What is Franchising?
Imagine that you're opening your own McDonald's. To do this, you have to buy a McDonald's franchise. In order to qualify for a conventional franchise, you have to have $250,000 (not borrowed). Your total costs to open the restaurant, however, will be anywhere from $685,750 to $1,504,000, which goes to paying for the building, equipment, etc. Forty percent of this cost has to be from your own (non-borrowed) funds.
You'll pay an initial franchise fee of $45,000 directly to McDonald's. The other costs go to suppliers, so this is the only upfront fee you pay to McDonald's. Then, you'll go through a rigorous nine-month training period where you'll learn about the McDonald's way of doing things -- things like their standards for quality, service, value, formulas and specifications for menu items, their method of operation, and inventory control techniques. You'll have to agree to operate the restaurant from a single location, usually for 20 years, following their guidelines for decor, signage, layout and everything else that makes McDonald's McDonald's.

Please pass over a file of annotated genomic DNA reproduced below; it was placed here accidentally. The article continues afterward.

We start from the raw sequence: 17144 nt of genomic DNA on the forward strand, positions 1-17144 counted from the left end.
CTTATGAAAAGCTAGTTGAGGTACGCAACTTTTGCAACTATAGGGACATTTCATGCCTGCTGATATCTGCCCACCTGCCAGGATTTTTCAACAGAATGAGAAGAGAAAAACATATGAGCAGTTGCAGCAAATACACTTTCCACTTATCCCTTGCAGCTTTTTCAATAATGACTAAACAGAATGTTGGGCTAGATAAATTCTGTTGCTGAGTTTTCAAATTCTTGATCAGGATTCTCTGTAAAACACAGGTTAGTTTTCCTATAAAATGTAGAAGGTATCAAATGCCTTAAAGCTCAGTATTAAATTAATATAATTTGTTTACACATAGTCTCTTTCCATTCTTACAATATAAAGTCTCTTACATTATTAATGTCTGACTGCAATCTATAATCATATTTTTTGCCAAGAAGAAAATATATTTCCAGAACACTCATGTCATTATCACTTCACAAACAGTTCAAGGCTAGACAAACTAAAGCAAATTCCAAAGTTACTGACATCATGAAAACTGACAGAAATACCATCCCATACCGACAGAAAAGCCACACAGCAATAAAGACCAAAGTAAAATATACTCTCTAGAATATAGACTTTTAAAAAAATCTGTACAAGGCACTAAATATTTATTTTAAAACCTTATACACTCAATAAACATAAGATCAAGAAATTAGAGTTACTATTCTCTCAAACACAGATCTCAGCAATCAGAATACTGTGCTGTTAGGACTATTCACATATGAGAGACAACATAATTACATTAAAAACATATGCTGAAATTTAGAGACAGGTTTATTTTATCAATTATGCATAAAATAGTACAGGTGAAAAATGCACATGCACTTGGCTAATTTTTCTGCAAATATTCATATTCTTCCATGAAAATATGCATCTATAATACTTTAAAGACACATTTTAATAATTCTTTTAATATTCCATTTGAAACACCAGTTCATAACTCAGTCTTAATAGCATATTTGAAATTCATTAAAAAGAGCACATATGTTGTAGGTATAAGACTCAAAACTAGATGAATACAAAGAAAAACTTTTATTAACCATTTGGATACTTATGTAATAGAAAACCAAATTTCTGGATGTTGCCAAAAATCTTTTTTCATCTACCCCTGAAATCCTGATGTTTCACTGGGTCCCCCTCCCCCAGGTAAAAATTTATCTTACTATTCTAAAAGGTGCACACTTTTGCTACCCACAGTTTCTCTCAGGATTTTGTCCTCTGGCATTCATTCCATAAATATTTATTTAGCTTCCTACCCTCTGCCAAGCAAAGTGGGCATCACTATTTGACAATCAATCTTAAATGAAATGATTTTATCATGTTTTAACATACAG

Once you've completed training and are ready to go, McDonalds will offer you a location they've already developed. The exterior of the building will be complete, but you will have to take care of interior additions such as kitchen equipment, seating and landscaping. You'll get constant support from a McDonald's Field Consultant, who can advise you on details and will visit regularly. You'll pay McDonald's a monthly fee of 4 percent of your sales, and either a flat base rent or a percentage rent of at least 8.5 percent of your sales. How much money you make depends on many things, including the location and its popularity, the efficiency of your operating costs, and your ability to manage and control the business.
Think of franchising as paying someone for his or her business strategy, marketing strategy, operations strategy, and the use of his or her name. That's pretty much what franchising is -- you are establishing a relationship with a successful business so you can use its systems and capitalize on its existing brand awareness in order to get a quicker return on your own investment. You are using its proven system and name, and running it by its rules.
Are you still your own boss? In some respects, no. You still have to answer to someone else and follow his or her direction. You don't really own the business; you own the assets you've purchased in order to establish the business.